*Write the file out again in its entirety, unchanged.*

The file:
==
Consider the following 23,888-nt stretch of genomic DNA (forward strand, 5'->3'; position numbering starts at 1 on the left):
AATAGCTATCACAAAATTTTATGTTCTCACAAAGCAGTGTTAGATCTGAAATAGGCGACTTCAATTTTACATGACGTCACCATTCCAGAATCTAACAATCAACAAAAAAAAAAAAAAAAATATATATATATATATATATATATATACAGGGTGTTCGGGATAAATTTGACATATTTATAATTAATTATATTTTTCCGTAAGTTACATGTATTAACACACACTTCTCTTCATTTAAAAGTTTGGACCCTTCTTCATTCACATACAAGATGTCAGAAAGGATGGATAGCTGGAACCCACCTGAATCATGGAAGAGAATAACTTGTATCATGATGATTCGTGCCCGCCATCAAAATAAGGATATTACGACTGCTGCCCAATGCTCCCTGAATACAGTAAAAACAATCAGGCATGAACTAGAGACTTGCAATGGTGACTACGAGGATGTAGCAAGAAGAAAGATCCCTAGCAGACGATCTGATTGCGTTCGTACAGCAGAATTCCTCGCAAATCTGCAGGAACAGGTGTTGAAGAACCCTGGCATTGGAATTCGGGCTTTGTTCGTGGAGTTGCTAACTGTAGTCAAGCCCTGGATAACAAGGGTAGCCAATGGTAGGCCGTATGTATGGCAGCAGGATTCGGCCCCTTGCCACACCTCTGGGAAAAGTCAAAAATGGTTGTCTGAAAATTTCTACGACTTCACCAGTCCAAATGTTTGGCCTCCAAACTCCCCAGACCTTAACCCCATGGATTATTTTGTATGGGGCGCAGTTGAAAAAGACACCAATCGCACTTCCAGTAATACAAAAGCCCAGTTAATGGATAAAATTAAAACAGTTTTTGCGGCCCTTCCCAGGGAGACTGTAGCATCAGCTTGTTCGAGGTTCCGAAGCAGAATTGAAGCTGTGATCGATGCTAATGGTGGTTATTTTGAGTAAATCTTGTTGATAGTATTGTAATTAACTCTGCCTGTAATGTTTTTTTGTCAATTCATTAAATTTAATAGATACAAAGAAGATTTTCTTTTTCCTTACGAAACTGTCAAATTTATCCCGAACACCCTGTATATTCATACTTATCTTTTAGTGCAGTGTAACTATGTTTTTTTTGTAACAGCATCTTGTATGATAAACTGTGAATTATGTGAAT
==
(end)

Consider the following 23,888-nt stretch of genomic DNA (forward strand, 5'->3'; position numbering starts at 1 on the left):
AATAGCTATCACAAAATTTTATGTTCTCACAAAGCAGTGTTAGATCTGAAATAGGCGACTTCAATTTTACATGACGTCACCATTCCAGAATCTAACAATCAACAAAAAAAAAAAAAAAAATATATATATATATATATATATATATACAGGGTGTTCGGGATAAATTTGACATATTTATAATTAATTATATTTTTCCGTAAGTTACATGTATTAACACACACTTCTCTTCATTTAAAAGTTTGGACCCTTCTTCATTCACATACAAGATGTCAGAAAGGATGGATAGCTGGAACCCACCTGAATCATGGAAGAGAATAACTTGTATCATGATGATTCGTGCCCGCCATCAAAATAAGGATATTACGACTGCTGCCCAATGCTCCCTGAATACAGTAAAAACAATCAGGCATGAACTAGAGACTTGCAATGGTGACTACGAGGATGTAGCAAGAAGAAAGATCCCTAGCAGACGATCTGATTGCGTTCGTACAGCAGAATTCCTCGCAAATCTGCAGGAACAGGTGTTGAAGAACCCTGGCATTGGAATTCGGGCTTTGTTCGTGGAGTTGCTAACTGTAGTCAAGCCCTGGATAACAAGGGTAGCCAATGGTAGGCCGTATGTATGGCAGCAGGATTCGGCCCCTTGCCACACCTCTGGGAAAAGTCAAAAATGGTTGTCTGAAAATTTCTACGACTTCACCAGTCCAAATGTTTGGCCTCCAAACTCCCCAGACCTTAACCCCATGGATTATTTTGTATGGGGCGCAGTTGAAAAAGACACCAATCGCACTTCCAGTAATACAAAAGCCCAGTTAATGGATAAAATTAAAACAGTTTTTGCGGCCCTTCCCAGGGAGACTGTAGCATCAGCTTGTTCGAGGTTCCGAAGCAGAATTGAAGCTGTGATCGATGCTAATGGTGGTTATTTTGAGTAAATCTTGTTGATAGTATTGTAATTAACTCTGCCTGTAATGTTTTTTTGTCAATTCATTAAATTTAATAGATACAAAGAAGATTTTCTTTTTCCTTACGAAACTGTCAAATTTATCCCGAACACCCTGTATATTCATACTTATCTTTTAGTGCAGTGTAACTATGTTTTTTTTGTAACAGCATCTTGTATGATAAACTGTGAATTATGTGAAT